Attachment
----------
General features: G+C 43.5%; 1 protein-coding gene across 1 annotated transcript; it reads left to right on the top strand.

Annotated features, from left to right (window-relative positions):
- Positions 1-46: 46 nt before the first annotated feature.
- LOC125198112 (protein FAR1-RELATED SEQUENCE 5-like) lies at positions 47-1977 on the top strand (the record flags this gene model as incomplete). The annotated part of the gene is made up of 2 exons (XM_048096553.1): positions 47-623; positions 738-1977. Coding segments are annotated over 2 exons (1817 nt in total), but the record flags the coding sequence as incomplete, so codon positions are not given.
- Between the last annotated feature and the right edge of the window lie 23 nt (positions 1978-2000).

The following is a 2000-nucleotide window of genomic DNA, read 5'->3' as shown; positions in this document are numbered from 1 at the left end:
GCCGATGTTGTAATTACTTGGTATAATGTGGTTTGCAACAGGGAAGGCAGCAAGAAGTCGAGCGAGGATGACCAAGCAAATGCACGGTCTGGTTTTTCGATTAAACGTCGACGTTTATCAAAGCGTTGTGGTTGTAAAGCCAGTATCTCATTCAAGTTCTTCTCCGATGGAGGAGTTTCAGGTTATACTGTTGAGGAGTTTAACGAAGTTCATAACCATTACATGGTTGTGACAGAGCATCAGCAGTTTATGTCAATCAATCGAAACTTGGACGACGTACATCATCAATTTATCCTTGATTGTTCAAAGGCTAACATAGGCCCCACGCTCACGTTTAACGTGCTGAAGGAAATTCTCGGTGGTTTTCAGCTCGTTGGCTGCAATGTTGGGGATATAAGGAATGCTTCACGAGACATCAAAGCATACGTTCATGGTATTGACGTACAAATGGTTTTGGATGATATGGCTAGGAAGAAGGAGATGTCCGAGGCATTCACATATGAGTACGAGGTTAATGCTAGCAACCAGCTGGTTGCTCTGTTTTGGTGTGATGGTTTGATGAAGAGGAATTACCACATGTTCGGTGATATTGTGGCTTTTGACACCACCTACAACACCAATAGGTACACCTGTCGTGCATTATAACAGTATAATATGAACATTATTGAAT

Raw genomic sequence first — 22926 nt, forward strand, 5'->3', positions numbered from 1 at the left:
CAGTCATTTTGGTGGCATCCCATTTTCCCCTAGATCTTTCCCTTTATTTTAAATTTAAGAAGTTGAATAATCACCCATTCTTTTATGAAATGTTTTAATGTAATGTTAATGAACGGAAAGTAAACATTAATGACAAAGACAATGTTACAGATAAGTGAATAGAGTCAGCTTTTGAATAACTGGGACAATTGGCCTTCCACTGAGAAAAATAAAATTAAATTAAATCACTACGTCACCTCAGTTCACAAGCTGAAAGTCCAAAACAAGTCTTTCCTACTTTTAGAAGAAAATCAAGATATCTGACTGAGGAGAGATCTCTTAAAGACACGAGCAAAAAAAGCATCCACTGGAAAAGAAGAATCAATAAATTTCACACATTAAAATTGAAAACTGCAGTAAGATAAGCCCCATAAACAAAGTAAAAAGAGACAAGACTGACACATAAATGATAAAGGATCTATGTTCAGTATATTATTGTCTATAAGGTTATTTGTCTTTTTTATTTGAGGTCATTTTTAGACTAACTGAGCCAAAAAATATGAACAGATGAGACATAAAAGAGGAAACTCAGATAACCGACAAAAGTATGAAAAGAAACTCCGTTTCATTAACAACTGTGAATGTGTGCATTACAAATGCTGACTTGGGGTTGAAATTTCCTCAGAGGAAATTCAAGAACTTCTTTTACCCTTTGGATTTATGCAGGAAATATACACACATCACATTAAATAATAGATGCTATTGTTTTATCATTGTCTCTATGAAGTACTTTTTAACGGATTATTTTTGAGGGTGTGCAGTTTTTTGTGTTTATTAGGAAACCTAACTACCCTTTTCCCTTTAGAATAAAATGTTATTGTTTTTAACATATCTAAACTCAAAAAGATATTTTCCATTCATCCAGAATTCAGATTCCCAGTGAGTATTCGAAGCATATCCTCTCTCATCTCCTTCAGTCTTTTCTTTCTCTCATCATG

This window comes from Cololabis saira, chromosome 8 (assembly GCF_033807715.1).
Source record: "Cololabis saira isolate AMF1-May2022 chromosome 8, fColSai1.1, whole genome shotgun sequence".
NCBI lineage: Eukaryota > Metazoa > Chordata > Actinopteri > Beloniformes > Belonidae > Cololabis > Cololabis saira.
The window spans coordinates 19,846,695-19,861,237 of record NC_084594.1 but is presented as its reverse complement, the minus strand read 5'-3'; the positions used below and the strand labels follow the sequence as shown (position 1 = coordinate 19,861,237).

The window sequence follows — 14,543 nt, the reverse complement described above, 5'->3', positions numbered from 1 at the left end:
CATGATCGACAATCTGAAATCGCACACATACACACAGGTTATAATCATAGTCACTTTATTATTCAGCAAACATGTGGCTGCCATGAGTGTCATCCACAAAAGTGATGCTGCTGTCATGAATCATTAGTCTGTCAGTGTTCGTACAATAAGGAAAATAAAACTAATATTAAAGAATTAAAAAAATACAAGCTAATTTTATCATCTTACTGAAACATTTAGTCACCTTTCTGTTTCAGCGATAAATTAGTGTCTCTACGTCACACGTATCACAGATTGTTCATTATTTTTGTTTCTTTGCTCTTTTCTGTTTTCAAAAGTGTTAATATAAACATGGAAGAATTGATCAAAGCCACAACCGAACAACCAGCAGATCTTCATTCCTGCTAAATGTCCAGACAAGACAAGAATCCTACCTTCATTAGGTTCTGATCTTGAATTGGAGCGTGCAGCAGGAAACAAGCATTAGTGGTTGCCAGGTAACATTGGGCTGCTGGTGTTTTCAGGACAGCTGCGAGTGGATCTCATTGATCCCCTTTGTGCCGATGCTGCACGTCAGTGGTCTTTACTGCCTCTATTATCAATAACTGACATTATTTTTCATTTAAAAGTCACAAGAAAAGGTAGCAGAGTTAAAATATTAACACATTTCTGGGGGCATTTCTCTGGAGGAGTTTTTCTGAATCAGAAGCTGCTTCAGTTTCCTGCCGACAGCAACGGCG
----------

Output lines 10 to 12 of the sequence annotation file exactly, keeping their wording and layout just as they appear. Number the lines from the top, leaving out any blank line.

This window comes from Cololabis saira, chromosome 8 (assembly GCF_033807715.1).
Source record: "Cololabis saira isolate AMF1-May2022 chromosome 8, fColSai1.1, whole genome shotgun sequence".
NCBI lineage: Eukaryota > Metazoa > Chordata > Actinopteri > Beloniformes > Belonidae > Cololabis > Cololabis saira.